You only need to have a quick scroll of your various social media platforms to realise that literally everyone you know has gone absolutely bonkers for baking while we’ve been stuck in iso.
With all this spare time on our hands, folks have been turning their backs on bakery delights and store-bought alternatives and adopting a ‘do it yourself’ mantra in the kitchen. The result? An endless stream of Instagram pics of homemade bread, pasta, cakes, pastries – and most popular, banana bread.
Apparently, banana bread has even become the most Googled recipe in the world. The question is, what’s with this sudden obsession with baking?
We recently spoke to expert nutritionist Susie Burrell on It’s Been A Big Day For… who spilled the tea on our iso baking habits, and offered her tips on how to make your creations healthy and delicious. LISTEN BELOW:
“It’s a really great time for bakers,” she said. “We know that food we make at home is generally much healthier for us and in the case of banana bread – it’s such an amazing opportunity to make a really wholesome, nourishing snack food.”
As for keeping your banana bread healthy, Burrell suggested using wholemeal flour, milk or Greek yoghurt, and olive oil instead of butter. Pro tip: throw blitzed banana skins into your mix for extra fibre.
Baking isn’t just good for our tummies and taste buds, it’s also proven to alleviate stress. Clinical psychologist Dr. Mary McNaughton-Cassill told Delish, “There is a rhythm or pattern to baking. It feels familiar and can even lead to a mindful state.”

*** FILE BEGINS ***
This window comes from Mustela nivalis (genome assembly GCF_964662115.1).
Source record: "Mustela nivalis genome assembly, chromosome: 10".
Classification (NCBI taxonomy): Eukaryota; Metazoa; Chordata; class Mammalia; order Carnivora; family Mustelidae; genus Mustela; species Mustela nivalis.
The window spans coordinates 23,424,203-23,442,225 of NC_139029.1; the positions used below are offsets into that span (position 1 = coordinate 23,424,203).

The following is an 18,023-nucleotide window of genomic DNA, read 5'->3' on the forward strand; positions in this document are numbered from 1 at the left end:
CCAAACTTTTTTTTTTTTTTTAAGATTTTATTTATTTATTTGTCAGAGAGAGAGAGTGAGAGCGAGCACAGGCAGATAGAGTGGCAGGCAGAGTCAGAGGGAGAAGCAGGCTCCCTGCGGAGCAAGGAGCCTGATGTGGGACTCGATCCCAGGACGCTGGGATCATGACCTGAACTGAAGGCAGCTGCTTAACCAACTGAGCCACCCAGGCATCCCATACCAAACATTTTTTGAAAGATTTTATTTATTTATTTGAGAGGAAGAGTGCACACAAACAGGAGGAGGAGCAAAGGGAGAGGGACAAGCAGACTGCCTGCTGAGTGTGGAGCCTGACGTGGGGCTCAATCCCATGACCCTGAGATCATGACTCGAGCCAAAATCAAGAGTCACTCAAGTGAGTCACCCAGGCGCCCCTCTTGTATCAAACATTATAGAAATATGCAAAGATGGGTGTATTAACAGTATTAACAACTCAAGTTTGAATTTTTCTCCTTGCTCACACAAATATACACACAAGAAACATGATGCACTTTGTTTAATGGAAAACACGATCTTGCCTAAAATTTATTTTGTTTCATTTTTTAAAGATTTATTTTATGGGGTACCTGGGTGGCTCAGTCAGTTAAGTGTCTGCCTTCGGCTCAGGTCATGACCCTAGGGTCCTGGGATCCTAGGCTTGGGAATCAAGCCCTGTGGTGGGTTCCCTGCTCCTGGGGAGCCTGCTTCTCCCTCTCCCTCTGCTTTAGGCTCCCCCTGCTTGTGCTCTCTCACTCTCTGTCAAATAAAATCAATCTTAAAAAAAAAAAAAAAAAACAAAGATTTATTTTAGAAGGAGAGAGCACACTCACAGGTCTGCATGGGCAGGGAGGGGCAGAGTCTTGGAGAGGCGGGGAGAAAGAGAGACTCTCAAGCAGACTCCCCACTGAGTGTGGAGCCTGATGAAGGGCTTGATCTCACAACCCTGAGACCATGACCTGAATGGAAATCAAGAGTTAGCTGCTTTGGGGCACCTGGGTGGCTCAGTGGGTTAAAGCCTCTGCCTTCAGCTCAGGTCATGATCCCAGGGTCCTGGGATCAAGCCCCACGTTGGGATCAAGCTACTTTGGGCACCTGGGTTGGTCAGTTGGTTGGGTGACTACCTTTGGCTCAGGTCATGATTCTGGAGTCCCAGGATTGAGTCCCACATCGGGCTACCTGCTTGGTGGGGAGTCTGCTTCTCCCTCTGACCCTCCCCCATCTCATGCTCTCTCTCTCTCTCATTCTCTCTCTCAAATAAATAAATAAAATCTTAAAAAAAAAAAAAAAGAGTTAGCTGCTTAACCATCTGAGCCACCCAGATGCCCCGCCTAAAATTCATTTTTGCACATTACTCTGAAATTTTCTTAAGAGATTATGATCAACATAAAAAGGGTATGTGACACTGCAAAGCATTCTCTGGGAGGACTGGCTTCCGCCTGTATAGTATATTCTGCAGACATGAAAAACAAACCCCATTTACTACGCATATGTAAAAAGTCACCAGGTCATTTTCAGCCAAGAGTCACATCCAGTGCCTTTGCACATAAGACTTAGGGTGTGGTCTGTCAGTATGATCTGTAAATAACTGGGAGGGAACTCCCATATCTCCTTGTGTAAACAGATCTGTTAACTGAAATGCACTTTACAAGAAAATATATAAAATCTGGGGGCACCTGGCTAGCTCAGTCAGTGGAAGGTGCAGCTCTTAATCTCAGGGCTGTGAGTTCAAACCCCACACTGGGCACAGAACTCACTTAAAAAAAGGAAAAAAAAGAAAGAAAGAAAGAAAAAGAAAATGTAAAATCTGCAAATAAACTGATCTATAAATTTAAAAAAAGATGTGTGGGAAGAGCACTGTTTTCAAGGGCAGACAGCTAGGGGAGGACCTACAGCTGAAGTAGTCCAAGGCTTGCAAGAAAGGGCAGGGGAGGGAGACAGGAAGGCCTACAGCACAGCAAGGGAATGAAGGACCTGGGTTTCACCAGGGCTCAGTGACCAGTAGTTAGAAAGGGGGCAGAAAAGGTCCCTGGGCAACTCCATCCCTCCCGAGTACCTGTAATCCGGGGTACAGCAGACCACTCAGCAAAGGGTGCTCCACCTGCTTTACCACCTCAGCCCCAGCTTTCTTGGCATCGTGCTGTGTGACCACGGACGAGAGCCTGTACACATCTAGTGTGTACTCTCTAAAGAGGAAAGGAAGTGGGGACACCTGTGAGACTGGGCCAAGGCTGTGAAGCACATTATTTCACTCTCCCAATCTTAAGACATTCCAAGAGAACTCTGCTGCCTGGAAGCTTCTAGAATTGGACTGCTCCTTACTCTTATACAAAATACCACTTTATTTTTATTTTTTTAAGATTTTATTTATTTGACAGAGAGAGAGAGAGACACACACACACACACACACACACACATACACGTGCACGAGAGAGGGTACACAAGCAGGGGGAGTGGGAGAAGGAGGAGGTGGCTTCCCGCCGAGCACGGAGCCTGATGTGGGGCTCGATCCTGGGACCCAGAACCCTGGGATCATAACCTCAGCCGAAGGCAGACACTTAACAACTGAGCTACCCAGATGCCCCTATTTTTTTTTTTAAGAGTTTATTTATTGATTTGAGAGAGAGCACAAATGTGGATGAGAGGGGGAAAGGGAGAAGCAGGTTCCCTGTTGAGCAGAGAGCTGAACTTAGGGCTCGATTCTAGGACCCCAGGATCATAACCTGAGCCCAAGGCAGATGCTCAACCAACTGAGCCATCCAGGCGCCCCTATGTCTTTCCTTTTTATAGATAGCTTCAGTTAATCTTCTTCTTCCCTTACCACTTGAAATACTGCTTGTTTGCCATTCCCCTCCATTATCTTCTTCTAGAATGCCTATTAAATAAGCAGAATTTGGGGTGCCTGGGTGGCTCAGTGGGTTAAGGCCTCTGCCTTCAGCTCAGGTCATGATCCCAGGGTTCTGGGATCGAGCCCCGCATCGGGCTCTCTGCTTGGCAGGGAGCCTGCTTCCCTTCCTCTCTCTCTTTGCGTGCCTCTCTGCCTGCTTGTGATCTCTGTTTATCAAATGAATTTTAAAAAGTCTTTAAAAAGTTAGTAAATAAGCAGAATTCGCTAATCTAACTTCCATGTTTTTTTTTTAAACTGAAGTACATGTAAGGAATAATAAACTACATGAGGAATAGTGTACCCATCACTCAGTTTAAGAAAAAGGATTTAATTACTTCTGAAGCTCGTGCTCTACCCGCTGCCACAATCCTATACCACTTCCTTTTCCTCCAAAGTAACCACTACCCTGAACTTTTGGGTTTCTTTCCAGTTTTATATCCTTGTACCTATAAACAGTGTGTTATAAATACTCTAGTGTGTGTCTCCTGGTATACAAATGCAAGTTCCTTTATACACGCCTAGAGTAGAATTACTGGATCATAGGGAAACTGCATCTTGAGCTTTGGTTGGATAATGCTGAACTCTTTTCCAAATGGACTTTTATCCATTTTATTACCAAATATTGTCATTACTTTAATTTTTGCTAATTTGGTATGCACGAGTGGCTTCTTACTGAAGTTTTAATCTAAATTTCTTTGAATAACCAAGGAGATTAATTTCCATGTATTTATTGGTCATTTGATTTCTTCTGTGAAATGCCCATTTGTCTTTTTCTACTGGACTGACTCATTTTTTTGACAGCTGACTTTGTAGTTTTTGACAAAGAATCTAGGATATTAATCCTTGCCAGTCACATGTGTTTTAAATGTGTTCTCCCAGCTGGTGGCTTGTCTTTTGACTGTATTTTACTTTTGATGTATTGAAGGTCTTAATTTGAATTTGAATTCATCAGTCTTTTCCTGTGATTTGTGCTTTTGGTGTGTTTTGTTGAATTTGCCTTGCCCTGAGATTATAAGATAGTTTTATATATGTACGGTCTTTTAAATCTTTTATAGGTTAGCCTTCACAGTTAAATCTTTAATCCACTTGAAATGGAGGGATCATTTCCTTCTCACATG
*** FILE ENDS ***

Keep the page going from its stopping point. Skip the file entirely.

Speaking to Delish, Dr. McNaughton-Cassill also explained that many aspects of our lives don’t have a predictable or a “tangible outcome,” and baking or cooking offers a visual accomplishment. “I think this is why there has been such a resurgence of interest in crafts, home remodeling, and cooking,” she said. “We want to feel that we can still do things that impact the environment.”
Flexing your masterchef skills is also great for creativity. “The smell of spices and vanilla are comforting, and [they] often remind us of happy times,” Dr. McNaughton-Cassill says.
“Olfactory scents are particularly linked to areas of the brain that involve emotions and memory,” she suggested. “Mixing inert substances together, and watching them rise can bring out the mystic, or chemist, in all of us.”
So, there you have it. As well as making our social media feeds look pretty, baking and cooking is great for our brains and bodies – whether you have a tendency to burn the banana bread, or not.
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